Simplify polygons without creating slivers

date: 2016-09-29

When you download geographical data the polygons are often highly detailed, leading to large file sizes and slow processing times. This tutorials shows you how to simplify detailed polygons in R and QGIS without creating slivers (gaps) between the resultant shapes.

When you download boundary data, for example from the census boundary data page, the polygons are usually highly detailed. Often this detail is unnecessary if you’re not intending to produce small–scale maps.

Most thematic maps, for example, tend to compare large geographies such as nations or regions, so the detail is unnecessary. Likewise, if you’re producing your map for use on the web, for example as an interactive visualisation, too much detail can slow the rendering and responsiveness of your app.

Downloading pre–simplified versions or trying to simplify the polygons yourself in QGIS or ArcGIS can be unsatisfactory because some simplification functions introduce ‘slivers’ or gaps between the simplified geometries.

There are at least two approaches to obtaining simplified geometries that are topologically–aware (i.e., you don’t end up with any gaps).

Update 30 August 2018 - it looks like as of QGIS v3 the default simplify function is now topologically aware.

QGIS -v.generalize

One approach is to use the v.generalize function in GRASS, and the easiest way to do this is through QGIS.

  1. Open QGIS and load your shapefile that you’d like to generalise/simplify.

  2. Open the ‘ Toolbox’ from the Processing menu

  3. Open the GRASS > Vector (v.*) menu

  4. Select v.generalize

“‘v.generalize’ dialogue box”

“‘v.generalize’ dialogue box”

By default this will save a temporary layer which you can then export, or you can specify a filename. With the default values I was able to simplify a shapefile from 35MB to 11MB, or about \(\frac{1}{3}\) of the original size without introducing any gaps.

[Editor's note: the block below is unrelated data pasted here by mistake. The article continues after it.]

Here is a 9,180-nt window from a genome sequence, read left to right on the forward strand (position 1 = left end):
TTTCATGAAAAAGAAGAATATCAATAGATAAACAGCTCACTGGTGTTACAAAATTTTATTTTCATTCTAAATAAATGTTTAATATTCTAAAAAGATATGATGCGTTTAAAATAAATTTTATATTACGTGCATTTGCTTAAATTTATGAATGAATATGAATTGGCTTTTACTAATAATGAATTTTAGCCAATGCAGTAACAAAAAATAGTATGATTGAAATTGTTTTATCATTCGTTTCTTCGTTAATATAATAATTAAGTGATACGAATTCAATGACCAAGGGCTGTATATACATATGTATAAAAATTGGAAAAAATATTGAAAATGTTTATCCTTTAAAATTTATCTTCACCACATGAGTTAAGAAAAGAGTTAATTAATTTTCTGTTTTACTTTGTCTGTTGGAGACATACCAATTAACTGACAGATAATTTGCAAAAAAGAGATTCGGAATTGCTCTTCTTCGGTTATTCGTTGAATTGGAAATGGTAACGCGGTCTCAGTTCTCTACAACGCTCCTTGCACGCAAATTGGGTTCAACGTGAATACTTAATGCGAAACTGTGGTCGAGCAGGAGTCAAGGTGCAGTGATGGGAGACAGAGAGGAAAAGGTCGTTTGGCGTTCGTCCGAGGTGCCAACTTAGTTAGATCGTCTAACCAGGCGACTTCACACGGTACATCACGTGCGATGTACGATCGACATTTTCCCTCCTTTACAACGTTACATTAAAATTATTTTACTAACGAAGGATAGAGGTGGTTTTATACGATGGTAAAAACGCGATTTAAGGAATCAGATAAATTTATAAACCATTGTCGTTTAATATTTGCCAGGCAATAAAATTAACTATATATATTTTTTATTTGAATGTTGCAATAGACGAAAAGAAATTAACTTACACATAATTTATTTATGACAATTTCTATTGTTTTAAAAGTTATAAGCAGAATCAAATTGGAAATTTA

R - rmapshaper

Traditionally simplifcation was performed with the rgeos package in R, but this was not topologically–aware. The package rmapshaper simplifies polygons without introducing slivers and gaps, and is compatible with sf and sp objects.

Install and load some required packages (I’m assuming you already have dplyr, ggplot2, purrr, and sf installed):

# install.packages("rmapshaper")  # install if necessary
## Attaching package: 'dplyr'
## The following objects are masked from 'package:stats':
##     filter, lag
## The following objects are masked from 'package:base':
##     intersect, setdiff, setequal, union
## Linking to GEOS 3.9.0, GDAL 3.2.1, PROJ 7.2.1
## Registered S3 method overwritten by 'geojsonlint':
##   method         from
##   print.location dplyr

Download and unzip the detailed shapefile for simplification:

tmp_dir = tempdir()
tmp     = tempfile(pattern = "", tmpdir = tmp_dir, fileext = ".zip")

    destfile = tmp

unzip(tmp, exdir = tmp_dir)

Read the shapefile:

rgn = sf::read_sf(tmp_dir, "infuse_rgn_2011")

And simplify:

rgn_simp = rmapshaper::ms_simplify(rgn, keep = 0.01)

And compare the sizes (for this I’ve used the pryr package but you don’t need to do this step):

## Registered S3 method overwritten by 'pryr':
##   method      from
##   print.bytes Rcpp
## 13.4 MB
## 164 kB

So the simplification has definitely worked in terms of file size! Next lets compare the plots:

rgn_simp$simplified = "Simplified"
rgn$simplified      = "Original"

rgn = purrr::reduce(
  list(rgn, rgn_simp),

plot = ggplot(rgn) + geom_sf() + facet_wrap( ~ simplified)
Comparison of unsimplified and simplified plots

Comparison of unsimplified and simplified plots

At this scale I can’t tell the difference, which would be perfect for web visualisation and even for printing. Even if your plots are being printed, you’ll save yourself a lot of rendering time over the unsimplified files.